Pieces of the Past — Radio Day

February 7, 2024

Tuesday, Feb. 13 is a very important day for me. It’s also big for Warren High graduates John Girardi, Bob Peltz, Dave Jones, Rick Reiff, Frank Filessi, Joe Templeton, Bob Huckabone, Terry Reynolds, and over 100 more. It’s International Radio Day!

The United Nations designated Feb. 13 as a day to acknowledge the accomplishments that the medium has achieved in the 200 years of its existence.

Warren’s radio voice was the brainchild of David A. Potter and his brother Jim back in the late 40’s. Engineers like Homer Haines, Wilson (Bud) Boyd, and several others built WNAE from the ground up. Their first transmitter site was out east of town on a hill near Brown Run. About 3 years later the transmitters for both AM and FM were moved to the current location southwest of the City on Mohawk Avenue.

What might surprise you is that WNAE was founded during the postwar radio “boom” when hundreds of radio stations were built. The closest competition WJTN in Jamestown had been on the air since 1924. The leadership of WNAE was laser-focused on gaining a 24-hour operation. Thus WNAE-FM later given the callsign WRRN was built 6 months ahead of WJTN FM which later became WWSE.

The battles between SE-93 and 92-Gold mellowed over the years. As someone who worked for both, I can recall some pretty interesting staff and strategy meetings about what the other guy was doing in the other market.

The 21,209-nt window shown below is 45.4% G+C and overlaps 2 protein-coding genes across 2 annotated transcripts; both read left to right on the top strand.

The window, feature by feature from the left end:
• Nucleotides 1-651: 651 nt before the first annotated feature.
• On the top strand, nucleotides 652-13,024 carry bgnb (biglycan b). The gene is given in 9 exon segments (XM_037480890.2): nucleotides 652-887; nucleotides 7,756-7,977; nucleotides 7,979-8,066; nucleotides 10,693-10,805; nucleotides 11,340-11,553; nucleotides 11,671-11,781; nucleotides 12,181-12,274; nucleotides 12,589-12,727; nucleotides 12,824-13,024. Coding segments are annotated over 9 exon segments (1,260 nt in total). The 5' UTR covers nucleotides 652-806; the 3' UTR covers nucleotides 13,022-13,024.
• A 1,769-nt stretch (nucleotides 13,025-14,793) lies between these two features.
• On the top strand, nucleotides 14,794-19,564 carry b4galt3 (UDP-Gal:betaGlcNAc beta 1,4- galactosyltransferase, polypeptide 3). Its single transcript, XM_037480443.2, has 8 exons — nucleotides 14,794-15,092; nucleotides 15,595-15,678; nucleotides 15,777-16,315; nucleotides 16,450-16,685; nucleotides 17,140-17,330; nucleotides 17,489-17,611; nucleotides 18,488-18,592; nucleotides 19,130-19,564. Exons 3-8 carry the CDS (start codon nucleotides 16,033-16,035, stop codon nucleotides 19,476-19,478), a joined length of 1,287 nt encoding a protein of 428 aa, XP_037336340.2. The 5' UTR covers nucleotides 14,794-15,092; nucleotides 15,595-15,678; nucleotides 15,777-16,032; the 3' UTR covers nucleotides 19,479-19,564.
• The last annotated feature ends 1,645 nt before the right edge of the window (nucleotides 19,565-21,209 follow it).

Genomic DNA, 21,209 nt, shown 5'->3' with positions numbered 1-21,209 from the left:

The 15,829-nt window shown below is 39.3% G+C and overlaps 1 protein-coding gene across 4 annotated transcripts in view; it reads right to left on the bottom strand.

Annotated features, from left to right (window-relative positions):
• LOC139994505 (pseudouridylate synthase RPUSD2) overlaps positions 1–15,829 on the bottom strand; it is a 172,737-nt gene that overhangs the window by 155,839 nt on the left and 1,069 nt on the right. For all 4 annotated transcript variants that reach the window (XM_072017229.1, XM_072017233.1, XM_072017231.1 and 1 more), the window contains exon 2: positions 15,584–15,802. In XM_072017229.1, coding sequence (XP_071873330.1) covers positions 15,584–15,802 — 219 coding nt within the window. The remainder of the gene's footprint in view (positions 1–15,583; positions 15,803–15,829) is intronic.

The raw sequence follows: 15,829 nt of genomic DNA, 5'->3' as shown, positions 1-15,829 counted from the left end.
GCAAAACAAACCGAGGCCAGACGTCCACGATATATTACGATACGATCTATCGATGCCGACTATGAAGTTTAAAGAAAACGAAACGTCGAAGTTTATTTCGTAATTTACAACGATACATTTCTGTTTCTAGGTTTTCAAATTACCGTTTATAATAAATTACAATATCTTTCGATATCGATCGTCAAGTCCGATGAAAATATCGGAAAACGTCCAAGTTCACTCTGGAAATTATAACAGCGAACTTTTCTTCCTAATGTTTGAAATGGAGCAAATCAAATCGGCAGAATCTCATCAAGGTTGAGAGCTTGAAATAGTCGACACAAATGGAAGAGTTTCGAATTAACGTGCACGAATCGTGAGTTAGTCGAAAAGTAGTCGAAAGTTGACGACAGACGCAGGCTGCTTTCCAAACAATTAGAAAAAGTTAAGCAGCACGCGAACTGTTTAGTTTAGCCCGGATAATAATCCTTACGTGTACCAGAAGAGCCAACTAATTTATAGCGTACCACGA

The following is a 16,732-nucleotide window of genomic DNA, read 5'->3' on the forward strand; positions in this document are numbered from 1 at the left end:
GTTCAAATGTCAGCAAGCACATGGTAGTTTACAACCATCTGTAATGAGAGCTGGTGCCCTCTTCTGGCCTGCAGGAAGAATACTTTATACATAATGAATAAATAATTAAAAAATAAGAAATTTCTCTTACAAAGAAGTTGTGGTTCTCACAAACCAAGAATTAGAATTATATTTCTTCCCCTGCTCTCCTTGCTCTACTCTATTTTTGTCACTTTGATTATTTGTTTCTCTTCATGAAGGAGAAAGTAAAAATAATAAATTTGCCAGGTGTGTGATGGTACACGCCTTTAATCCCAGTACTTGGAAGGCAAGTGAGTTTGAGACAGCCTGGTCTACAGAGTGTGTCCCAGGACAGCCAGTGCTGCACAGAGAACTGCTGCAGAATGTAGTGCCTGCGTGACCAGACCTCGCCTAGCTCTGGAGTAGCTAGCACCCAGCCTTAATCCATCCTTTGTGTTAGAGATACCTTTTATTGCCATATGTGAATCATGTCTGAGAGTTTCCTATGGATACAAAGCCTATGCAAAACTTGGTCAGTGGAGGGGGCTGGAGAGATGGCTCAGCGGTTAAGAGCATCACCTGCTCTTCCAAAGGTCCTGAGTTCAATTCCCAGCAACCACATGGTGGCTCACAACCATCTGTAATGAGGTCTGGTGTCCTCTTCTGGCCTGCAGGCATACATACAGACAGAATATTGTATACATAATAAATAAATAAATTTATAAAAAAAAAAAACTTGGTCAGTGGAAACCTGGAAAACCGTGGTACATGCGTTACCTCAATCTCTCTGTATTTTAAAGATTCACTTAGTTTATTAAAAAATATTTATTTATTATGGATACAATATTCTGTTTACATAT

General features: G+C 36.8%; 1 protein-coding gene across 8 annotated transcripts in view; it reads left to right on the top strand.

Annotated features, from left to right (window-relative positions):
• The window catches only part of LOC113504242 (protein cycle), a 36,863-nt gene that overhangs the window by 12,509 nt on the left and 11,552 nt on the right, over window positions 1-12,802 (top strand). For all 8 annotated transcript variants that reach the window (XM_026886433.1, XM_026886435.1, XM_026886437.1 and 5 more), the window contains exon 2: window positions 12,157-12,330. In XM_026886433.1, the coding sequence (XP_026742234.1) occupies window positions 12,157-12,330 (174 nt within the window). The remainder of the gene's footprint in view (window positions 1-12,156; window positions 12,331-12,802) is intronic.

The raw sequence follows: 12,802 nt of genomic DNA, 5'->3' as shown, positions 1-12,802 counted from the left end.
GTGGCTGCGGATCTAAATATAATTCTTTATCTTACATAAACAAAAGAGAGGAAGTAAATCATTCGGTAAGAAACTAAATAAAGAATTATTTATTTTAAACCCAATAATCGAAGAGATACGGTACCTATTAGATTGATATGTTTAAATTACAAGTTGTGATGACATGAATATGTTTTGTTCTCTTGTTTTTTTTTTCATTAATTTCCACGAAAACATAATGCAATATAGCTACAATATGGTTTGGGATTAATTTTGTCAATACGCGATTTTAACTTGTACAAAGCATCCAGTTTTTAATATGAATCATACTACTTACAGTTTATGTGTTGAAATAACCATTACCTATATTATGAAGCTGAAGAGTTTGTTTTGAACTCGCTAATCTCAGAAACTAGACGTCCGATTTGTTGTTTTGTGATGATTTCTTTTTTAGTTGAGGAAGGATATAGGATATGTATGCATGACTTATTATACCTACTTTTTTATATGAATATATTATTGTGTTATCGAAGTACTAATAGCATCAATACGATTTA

As WJTN celebrates 100 years on the air I was there for the 50th and the 75th. I was the first live Morning Man on FM in this region in 1972. Up till then, most FM stations carried their AM station programs. I didn’t do well. I found my niche in Corry and spent 30 years there. I’m still sort of working for Corry’s low power station, Channel 98-9.

Have a little fun playing Radio! Cut a piece of rigid wire about 24 inches long and attach it to the antenna terminal on the back of an FM radio. Then start tuning the FM band and see how many stations you can hear. If you want to get all the facts about stations you hear, go to radio-locator.com. I’ll close with some facts you might not have known:

Marconi experimented with radio. He didn’t invent it. Nikola Tesla did. KDKA was not the first radio station. They were the first to announce a schedule of programs and actually do them. The first radio commercial was a 10-minute blockbuster about real estate rentals that was done on an experimental station in Manhattan in 1910. One year later AM was used for the first time to modulate the airwaves.

         

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